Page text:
Archaeologists are widely regarded as searching in our present reality for traces of the past. However, in this lecture I argue that archaeologists searching for the past will instead find their present. In reviewing the relations between archaeology, heritage and present-day society, I argue that the remains of the past which archaeology studies cannot be seen only as a record of past human realities that were substantially different from our own. Instead, I propose that archaeological objects and practices can be conceived of as media of social practice. They assist us in negotiating our very own social realities and our understanding of what it means to be human. It is this quality that archaeology and heritage should mainly be concerned about in contemporary society. This perspective can considerably increase the value and significance of the discipline and practice of archaeology in present-day society.

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  • 109.
    Holtorf, Cornelius
    Linnaeus University, Faculty of Arts and Humanities, Department of Cultural Sciences.
    Stories that matter: Presenting archaeological sites and heritage in Botswana2016Report (Other academic)
    Abstract [en]

    The short report about the presentation of archaeological sites and heritage in Botswana was prepared after a two-week visit to Botswana, 25 July–7 August 2016. My visit was hosted by the Botswana National Museum, represented by Gaogakwe Phorano, Director, and Phillip Segadika, Head of the Division of Archaeology and Monuments. The visit included brief site visits to Three Chiefs Monument, Ntsweng excavations, Matsieng Footprints, Nyungwe site, Kazungula border crossing, Lesoma Monument, Old Kachikau remains, Kavimba Gateway trees and Savuti rock paintings as well as sightseeing in the Gaborone and Kasane areas. In this report I am not attempting to summarize the historical significance of each site. 

    My report is based on two presentations I gave in Gaborone, in addition to some discussions with specialists I met and impressions gained from the sites I visited. I took part in a seminar “Towards a story-line development– a seminar on the proposed Ntsweng site museum” on the proposed Ntsweng Site Museum held in Molepolole on 29 July 2016. On that occasion I presented a talk entitled “Interpreting our heritage: telling stories that matter”. On 1 August 2016, I gave a second presentation on “Interpreting our heritage: issues of authenticity” at the Botswana National Museum.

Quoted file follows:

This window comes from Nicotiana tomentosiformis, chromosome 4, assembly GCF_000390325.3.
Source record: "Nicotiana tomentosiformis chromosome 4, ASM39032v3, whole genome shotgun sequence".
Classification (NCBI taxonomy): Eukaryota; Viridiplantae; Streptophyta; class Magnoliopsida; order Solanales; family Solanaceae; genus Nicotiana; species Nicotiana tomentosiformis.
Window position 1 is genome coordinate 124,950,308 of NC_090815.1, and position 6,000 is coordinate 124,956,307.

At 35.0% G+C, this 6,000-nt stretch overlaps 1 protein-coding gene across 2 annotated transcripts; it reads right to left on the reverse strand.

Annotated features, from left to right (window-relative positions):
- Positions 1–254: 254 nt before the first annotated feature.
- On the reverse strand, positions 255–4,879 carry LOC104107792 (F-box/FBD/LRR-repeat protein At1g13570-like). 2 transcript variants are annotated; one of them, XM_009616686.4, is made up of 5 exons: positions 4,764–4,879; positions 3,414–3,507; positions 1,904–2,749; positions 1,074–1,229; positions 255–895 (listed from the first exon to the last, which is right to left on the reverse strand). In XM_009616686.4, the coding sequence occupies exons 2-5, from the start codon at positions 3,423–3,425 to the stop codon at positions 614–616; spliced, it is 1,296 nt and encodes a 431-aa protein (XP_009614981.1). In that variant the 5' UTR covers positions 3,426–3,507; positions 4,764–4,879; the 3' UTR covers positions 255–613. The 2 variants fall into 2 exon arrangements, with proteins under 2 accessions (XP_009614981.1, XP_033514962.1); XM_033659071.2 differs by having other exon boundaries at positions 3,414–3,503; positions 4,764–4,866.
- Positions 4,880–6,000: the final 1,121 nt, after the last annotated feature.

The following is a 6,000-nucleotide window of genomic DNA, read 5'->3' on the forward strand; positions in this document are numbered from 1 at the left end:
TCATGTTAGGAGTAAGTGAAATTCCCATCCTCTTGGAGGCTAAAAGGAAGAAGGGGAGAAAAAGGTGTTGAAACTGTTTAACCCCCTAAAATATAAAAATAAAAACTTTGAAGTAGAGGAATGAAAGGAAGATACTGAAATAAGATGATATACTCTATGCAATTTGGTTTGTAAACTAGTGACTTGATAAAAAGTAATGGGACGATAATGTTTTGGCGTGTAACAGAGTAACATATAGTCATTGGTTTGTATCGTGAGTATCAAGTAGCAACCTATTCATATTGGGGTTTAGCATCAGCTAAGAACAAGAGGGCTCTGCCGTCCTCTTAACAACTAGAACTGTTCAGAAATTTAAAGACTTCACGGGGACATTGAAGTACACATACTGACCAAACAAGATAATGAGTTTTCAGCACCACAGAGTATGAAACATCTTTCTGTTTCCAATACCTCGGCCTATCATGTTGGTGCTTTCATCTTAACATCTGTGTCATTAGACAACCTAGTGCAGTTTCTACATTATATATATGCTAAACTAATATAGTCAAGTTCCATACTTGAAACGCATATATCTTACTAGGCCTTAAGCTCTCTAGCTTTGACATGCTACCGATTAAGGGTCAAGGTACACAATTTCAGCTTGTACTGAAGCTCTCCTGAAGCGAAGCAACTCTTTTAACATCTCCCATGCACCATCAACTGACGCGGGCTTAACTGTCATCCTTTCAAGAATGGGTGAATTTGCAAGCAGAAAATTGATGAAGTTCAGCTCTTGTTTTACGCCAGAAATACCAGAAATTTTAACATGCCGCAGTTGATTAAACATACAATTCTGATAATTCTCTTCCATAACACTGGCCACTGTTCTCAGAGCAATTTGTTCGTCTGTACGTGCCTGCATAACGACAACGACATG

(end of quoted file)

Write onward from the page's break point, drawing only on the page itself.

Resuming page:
• 110.
    Holtorf, Cornelius
    Linnaeus University, Faculty of Humanities and Social Sciences, School of Cultural Sciences.
    The Changing Contribution of Cultural Heritage to Society2011In: Museum International, ISSN 1350-0775, E-ISSN 1468-0033, Vol. 63, no 1-2, p. 8-16Article in journal (Refereed)
    Abstract [en]

    Increasingly diverse and multi-cultural societies in Europe make it necessary for the heritage sector to reconsider some of its most fundamental assumptions. Familiar notions of heritage that relate to national pasts and aim at reinforcing the citizens’ common collective identity are unsustainable when significant parts of the population have immigrated over the past few decades, as is the case in many parts of contemporary Europe and indeed elsewhere. National heritage is no longer able to unite increasingly diverse populations. This paper briefly reviews alternative roles heritage might play in European societies.

  • 111.
    Holtorf, Cornelius
    Linnaeus University, Faculty of Humanities and Social Sciences, School of Cultural Sciences.
    The Colours of the Past2012In: From Archaeology to Archaeologies: The ‘Other’ Past / [ed] Anna Simandiraki-Grimshaw, Eleni Stefanou, Oxford: Archaeopress, 2012, p. 102-105Chapter in book (Other academic)
    Abstract [en]